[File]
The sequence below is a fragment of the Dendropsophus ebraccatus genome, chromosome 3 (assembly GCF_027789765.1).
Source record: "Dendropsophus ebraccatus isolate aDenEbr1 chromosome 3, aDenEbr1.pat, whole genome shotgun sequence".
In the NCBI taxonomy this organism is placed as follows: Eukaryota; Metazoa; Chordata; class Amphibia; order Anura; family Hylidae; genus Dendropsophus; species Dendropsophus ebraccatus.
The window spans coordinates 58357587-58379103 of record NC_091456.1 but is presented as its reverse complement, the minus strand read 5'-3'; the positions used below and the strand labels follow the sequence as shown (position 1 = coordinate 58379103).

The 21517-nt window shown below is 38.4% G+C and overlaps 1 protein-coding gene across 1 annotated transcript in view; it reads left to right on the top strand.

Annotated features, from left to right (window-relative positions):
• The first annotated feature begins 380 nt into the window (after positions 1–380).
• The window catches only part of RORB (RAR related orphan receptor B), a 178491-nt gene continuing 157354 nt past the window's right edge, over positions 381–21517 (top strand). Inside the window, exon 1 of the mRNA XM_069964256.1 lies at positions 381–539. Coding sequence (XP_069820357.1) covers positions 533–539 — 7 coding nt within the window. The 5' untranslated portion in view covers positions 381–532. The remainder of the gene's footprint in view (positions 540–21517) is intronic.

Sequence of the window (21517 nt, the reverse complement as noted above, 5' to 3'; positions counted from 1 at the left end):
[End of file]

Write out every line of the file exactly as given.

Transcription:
The sequence below is a fragment of the Dendropsophus ebraccatus genome, chromosome 3 (assembly GCF_027789765.1).
Source record: "Dendropsophus ebraccatus isolate aDenEbr1 chromosome 3, aDenEbr1.pat, whole genome shotgun sequence".
In the NCBI taxonomy this organism is placed as follows: Eukaryota; Metazoa; Chordata; class Amphibia; order Anura; family Hylidae; genus Dendropsophus; species Dendropsophus ebraccatus.
The window spans coordinates 58357587-58379103 of record NC_091456.1 but is presented as its reverse complement, the minus strand read 5'-3'; the positions used below and the strand labels follow the sequence as shown (position 1 = coordinate 58379103).

The 21517-nt window shown below is 38.4% G+C and overlaps 1 protein-coding gene across 1 annotated transcript in view; it reads left to right on the top strand.

Annotated features, from left to right (window-relative positions):
• The first annotated feature begins 380 nt into the window (after positions 1–380).
• The window catches only part of RORB (RAR related orphan receptor B), a 178491-nt gene continuing 157354 nt past the window's right edge, over positions 381–21517 (top strand). Inside the window, exon 1 of the mRNA XM_069964256.1 lies at positions 381–539. Coding sequence (XP_069820357.1) covers positions 533–539 — 7 coding nt within the window. The 5' untranslated portion in view covers positions 381–532. The remainder of the gene's footprint in view (positions 540–21517) is intronic.

Sequence of the window (21517 nt, the reverse complement as noted above, 5' to 3'; positions counted from 1 at the left end):